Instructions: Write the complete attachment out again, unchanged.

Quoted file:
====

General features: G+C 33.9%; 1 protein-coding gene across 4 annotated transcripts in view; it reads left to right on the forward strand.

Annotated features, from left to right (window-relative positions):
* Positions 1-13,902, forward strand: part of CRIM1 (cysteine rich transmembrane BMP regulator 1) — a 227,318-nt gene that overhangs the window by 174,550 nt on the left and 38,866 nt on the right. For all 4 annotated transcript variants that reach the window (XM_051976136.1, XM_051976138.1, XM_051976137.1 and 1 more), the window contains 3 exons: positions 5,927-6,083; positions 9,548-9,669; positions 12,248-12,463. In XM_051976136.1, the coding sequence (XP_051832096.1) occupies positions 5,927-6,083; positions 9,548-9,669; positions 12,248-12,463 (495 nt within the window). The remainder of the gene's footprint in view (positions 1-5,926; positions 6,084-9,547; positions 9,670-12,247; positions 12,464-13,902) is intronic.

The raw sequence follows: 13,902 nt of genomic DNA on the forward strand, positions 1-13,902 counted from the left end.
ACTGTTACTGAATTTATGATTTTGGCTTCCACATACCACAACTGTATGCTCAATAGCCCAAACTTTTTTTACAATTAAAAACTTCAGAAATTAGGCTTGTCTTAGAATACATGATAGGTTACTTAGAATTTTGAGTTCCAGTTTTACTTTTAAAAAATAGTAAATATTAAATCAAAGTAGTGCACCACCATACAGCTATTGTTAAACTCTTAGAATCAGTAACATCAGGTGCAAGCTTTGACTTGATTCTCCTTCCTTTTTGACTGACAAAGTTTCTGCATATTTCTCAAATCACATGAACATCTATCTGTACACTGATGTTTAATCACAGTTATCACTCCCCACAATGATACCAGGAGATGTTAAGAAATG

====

General features: G+C 33.9%; 1 protein-coding gene across 4 annotated transcripts in view; it reads left to right on the forward strand.

Annotated features, from left to right (window-relative positions):
* Positions 1-13,902, forward strand: part of CRIM1 (cysteine rich transmembrane BMP regulator 1) — a 227,318-nt gene that overhangs the window by 174,550 nt on the left and 38,866 nt on the right. For all 4 annotated transcript variants that reach the window (XM_051976136.1, XM_051976138.1, XM_051976137.1 and 1 more), the window contains 3 exons: positions 5,927-6,083; positions 9,548-9,669; positions 12,248-12,463. In XM_051976136.1, the coding sequence (XP_051832096.1) occupies positions 5,927-6,083; positions 9,548-9,669; positions 12,248-12,463 (495 nt within the window). The remainder of the gene's footprint in view (positions 1-5,926; positions 6,084-9,547; positions 9,670-12,247; positions 12,464-13,902) is intronic.

The raw sequence follows: 13,902 nt of genomic DNA on the forward strand, positions 1-13,902 counted from the left end.
ACTGTTACTGAATTTATGATTTTGGCTTCCACATACCACAACTGTATGCTCAATAGCCCAAACTTTTTTTACAATTAAAAACTTCAGAAATTAGGCTTGTCTTAGAATACATGATAGGTTACTTAGAATTTTGAGTTCCAGTTTTACTTTTAAAAAATAGTAAATATTAAATCAAAGTAGTGCACCACCATACAGCTATTGTTAAACTCTTAGAATCAGTAACATCAGGTGCAAGCTTTGACTTGATTCTCCTTCCTTTTTGACTGACAAAGTTTCTGCATATTTCTCAAATCACATGAACATCTATCTGTACACTGATGTTTAATCACAGTTATCACTCCCCACAATGATACCAGGAGATGTTAAGAAATG